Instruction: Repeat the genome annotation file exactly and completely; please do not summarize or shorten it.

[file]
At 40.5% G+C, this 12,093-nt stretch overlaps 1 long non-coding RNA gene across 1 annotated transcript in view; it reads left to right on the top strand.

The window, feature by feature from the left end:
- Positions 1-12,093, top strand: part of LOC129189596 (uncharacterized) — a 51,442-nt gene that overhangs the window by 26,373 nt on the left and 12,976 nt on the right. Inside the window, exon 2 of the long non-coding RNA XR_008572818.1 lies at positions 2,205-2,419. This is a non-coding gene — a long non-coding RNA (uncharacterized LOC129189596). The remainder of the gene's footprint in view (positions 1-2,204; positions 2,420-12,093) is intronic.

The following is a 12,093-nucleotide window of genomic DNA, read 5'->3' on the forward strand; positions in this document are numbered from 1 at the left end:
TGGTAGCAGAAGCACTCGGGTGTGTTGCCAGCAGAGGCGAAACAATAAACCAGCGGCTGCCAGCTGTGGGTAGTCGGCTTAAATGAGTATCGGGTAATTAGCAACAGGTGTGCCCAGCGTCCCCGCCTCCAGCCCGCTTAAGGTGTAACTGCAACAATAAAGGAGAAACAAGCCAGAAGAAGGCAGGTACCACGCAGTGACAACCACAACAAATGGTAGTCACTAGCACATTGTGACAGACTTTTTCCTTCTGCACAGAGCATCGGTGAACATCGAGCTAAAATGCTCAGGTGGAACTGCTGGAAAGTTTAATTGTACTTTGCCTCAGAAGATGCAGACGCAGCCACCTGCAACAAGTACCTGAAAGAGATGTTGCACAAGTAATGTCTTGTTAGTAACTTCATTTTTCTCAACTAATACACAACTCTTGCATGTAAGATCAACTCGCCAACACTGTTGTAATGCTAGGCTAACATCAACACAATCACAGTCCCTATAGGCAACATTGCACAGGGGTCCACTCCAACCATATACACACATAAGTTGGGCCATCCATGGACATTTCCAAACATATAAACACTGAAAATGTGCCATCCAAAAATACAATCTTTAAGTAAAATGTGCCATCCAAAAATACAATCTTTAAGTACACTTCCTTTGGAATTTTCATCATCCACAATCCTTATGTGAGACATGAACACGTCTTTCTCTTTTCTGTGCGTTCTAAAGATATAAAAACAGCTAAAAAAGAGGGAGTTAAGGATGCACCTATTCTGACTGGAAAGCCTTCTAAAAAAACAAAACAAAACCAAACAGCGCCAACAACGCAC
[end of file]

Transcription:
At 40.5% G+C, this 12,093-nt stretch overlaps 1 long non-coding RNA gene across 1 annotated transcript in view; it reads left to right on the top strand.

The window, feature by feature from the left end:
- Positions 1-12,093, top strand: part of LOC129189596 (uncharacterized) — a 51,442-nt gene that overhangs the window by 26,373 nt on the left and 12,976 nt on the right. Inside the window, exon 2 of the long non-coding RNA XR_008572818.1 lies at positions 2,205-2,419. This is a non-coding gene — a long non-coding RNA (uncharacterized LOC129189596). The remainder of the gene's footprint in view (positions 1-2,204; positions 2,420-12,093) is intronic.

The following is a 12,093-nucleotide window of genomic DNA, read 5'->3' on the forward strand; positions in this document are numbered from 1 at the left end:
TGGTAGCAGAAGCACTCGGGTGTGTTGCCAGCAGAGGCGAAACAATAAACCAGCGGCTGCCAGCTGTGGGTAGTCGGCTTAAATGAGTATCGGGTAATTAGCAACAGGTGTGCCCAGCGTCCCCGCCTCCAGCCCGCTTAAGGTGTAACTGCAACAATAAAGGAGAAACAAGCCAGAAGAAGGCAGGTACCACGCAGTGACAACCACAACAAATGGTAGTCACTAGCACATTGTGACAGACTTTTTCCTTCTGCACAGAGCATCGGTGAACATCGAGCTAAAATGCTCAGGTGGAACTGCTGGAAAGTTTAATTGTACTTTGCCTCAGAAGATGCAGACGCAGCCACCTGCAACAAGTACCTGAAAGAGATGTTGCACAAGTAATGTCTTGTTAGTAACTTCATTTTTCTCAACTAATACACAACTCTTGCATGTAAGATCAACTCGCCAACACTGTTGTAATGCTAGGCTAACATCAACACAATCACAGTCCCTATAGGCAACATTGCACAGGGGTCCACTCCAACCATATACACACATAAGTTGGGCCATCCATGGACATTTCCAAACATATAAACACTGAAAATGTGCCATCCAAAAATACAATCTTTAAGTAAAATGTGCCATCCAAAAATACAATCTTTAAGTACACTTCCTTTGGAATTTTCATCATCCACAATCCTTATGTGAGACATGAACACGTCTTTCTCTTTTCTGTGCGTTCTAAAGATATAAAAACAGCTAAAAAAGAGGGAGTTAAGGATGCACCTATTCTGACTGGAAAGCCTTCTAAAAAAACAAAACAAAACCAAACAGCGCCAACAACGCAC